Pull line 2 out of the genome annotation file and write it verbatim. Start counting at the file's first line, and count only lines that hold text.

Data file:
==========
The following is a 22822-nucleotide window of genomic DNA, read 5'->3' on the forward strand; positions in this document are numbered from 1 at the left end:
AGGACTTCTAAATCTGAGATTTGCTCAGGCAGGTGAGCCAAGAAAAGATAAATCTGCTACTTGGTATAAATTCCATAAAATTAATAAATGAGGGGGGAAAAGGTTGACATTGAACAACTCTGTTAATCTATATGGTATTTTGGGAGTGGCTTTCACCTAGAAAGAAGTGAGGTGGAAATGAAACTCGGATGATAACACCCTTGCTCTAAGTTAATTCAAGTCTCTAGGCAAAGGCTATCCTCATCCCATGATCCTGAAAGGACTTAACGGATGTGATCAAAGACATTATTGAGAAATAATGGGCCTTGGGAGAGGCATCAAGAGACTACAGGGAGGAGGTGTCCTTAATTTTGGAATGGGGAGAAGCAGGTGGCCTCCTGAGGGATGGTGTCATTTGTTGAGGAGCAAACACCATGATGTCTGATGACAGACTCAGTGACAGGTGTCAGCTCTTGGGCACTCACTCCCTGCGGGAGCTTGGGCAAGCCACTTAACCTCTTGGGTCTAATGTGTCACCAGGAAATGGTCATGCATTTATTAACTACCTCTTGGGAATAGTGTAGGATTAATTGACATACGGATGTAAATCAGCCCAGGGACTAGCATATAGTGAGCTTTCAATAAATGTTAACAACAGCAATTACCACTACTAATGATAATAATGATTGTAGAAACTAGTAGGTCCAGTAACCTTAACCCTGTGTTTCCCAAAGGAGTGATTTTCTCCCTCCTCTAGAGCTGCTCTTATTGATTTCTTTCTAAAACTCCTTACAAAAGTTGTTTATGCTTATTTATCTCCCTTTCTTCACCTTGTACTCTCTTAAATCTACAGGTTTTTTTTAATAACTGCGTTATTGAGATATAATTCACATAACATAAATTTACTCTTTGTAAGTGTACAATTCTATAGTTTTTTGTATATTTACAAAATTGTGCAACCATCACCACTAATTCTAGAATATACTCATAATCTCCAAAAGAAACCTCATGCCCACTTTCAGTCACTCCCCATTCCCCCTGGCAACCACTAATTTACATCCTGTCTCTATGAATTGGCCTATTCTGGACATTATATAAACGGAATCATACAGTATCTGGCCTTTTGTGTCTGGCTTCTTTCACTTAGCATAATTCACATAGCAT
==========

AGGACTTCTAAATCTGAGATTTGCTCAGGCAGGTGAGCCAAGAAAAGATAAATCTGCTACTTGGTATAAATTCCATAAAATTAATAAATGAGGGGGGAAAAGGTTGACATTGAACAACTCTGTTAATCTATATGGTATTTTGGGAGTGGCTTTCACCTAGAAAGAAGTGAGGTGGAAATGAAACTCGGATGATAACACCCTTGCTCTAAGTTAATTCAAGTCTCTAGGCAAAGGCTATCCTCATCCCATGATCCTGAAAGGACTTAACGGATGTGATCAAAGACATTATTGAGAAATAATGGGCCTTGGGAGAGGCATCAAGAGACTACAGGGAGGAGGTGTCCTTAATTTTGGAATGGGGAGAAGCAGGTGGCCTCCTGAGGGATGGTGTCATTTGTTGAGGAGCAAACACCATGATGTCTGATGACAGACTCAGTGACAGGTGTCAGCTCTTGGGCACTCACTCCCTGCGGGAGCTTGGGCAAGCCACTTAACCTCTTGGGTCTAATGTGTCACCAGGAAATGGTCATGCATTTATTAACTACCTCTTGGGAATAGTGTAGGATTAATTGACATACGGATGTAAATCAGCCCAGGGACTAGCATATAGTGAGCTTTCAATAAATGTTAACAACAGCAATTACCACTACTAATGATAATAATGATTGTAGAAACTAGTAGGTCCAGTAACCTTAACCCTGTGTTTCCCAAAGGAGTGATTTTCTCCCTCCTCTAGAGCTGCTCTTATTGATTTCTTTCTAAAACTCCTTACAAAAGTTGTTTATGCTTATTTATCTCCCTTTCTTCACCTTGTACTCTCTTAAATCTACAGGTTTTTTTTAATAACTGCGTTATTGAGATATAATTCACATAACATAAATTTACTCTTTGTAAGTGTACAATTCTATAGTTTTTTGTATATTTACAAAATTGTGCAACCATCACCACTAATTCTAGAATATACTCATAATCTCCAAAAGAAACCTCATGCCCACTTTCAGTCACTCCCCATTCCCCCTGGCAACCACTAATTTACATCCTGTCTCTATGAATTGGCCTATTCTGGACATTATATAAACGGAATCATACAGTATCTGGCCTTTTGTGTCTGGCTTCTTTCACTTAGCATAATTCACATAGCAT